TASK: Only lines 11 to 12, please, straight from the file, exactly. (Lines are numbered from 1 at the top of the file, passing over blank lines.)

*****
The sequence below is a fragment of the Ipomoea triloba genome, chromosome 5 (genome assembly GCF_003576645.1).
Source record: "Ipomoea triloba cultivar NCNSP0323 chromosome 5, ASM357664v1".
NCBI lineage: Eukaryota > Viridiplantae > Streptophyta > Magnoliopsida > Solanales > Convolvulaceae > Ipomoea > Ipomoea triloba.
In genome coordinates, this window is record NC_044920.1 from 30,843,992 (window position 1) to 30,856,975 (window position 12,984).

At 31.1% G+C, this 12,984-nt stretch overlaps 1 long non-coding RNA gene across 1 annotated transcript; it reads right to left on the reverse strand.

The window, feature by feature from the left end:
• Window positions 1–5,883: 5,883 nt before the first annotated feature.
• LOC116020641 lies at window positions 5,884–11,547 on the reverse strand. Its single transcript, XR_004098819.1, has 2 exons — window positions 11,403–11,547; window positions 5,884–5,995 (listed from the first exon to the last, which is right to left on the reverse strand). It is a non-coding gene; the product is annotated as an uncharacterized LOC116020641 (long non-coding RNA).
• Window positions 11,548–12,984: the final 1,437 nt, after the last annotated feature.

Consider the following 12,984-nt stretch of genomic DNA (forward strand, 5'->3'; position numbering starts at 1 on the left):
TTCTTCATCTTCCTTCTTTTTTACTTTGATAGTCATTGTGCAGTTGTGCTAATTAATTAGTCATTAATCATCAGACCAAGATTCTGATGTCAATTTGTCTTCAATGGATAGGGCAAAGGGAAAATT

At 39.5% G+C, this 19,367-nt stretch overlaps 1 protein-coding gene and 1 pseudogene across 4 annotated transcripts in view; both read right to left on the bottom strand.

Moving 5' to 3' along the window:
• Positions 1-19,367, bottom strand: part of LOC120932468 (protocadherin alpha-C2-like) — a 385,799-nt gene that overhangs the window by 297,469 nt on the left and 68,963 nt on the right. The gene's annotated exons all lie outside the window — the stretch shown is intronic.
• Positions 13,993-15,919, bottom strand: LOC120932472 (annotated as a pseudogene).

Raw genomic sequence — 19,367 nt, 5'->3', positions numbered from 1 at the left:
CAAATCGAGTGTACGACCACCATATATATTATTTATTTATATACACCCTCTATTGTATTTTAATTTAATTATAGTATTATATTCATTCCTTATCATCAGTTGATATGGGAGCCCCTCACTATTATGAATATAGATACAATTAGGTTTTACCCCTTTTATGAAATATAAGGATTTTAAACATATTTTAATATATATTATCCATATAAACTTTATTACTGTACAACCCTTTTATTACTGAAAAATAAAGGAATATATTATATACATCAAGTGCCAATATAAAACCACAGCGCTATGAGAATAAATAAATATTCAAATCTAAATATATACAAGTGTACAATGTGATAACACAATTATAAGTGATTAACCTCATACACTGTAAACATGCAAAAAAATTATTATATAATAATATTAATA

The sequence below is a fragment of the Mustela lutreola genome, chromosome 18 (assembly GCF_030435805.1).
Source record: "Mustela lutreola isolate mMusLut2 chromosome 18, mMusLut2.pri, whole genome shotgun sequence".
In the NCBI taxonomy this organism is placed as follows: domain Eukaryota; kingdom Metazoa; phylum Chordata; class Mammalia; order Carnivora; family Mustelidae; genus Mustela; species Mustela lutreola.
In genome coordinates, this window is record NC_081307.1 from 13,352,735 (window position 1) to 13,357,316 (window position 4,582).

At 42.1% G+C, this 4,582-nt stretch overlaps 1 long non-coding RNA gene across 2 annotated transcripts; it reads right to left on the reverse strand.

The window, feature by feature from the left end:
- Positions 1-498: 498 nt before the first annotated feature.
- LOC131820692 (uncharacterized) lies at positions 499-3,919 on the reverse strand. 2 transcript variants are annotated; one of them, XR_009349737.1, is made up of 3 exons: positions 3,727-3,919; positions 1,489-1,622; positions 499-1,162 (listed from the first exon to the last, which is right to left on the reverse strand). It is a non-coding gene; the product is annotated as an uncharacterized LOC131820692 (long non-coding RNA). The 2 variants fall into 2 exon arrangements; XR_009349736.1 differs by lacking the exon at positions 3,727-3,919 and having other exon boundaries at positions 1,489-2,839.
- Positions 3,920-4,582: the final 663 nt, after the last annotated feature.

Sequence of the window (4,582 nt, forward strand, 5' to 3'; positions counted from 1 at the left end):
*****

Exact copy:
TTCTTCATCTTCCTTCTTTTTTACTTTGATAGTCATTGTGCAGTTGTGCTAATTAATTAGTCATTAATCATCAGACCAAGATTCTGATGTCAATTTGTCTTCAATGGATAGGGCAAAGGGAAAATT

At 39.5% G+C, this 19,367-nt stretch overlaps 1 protein-coding gene and 1 pseudogene across 4 annotated transcripts in view; both read right to left on the bottom strand.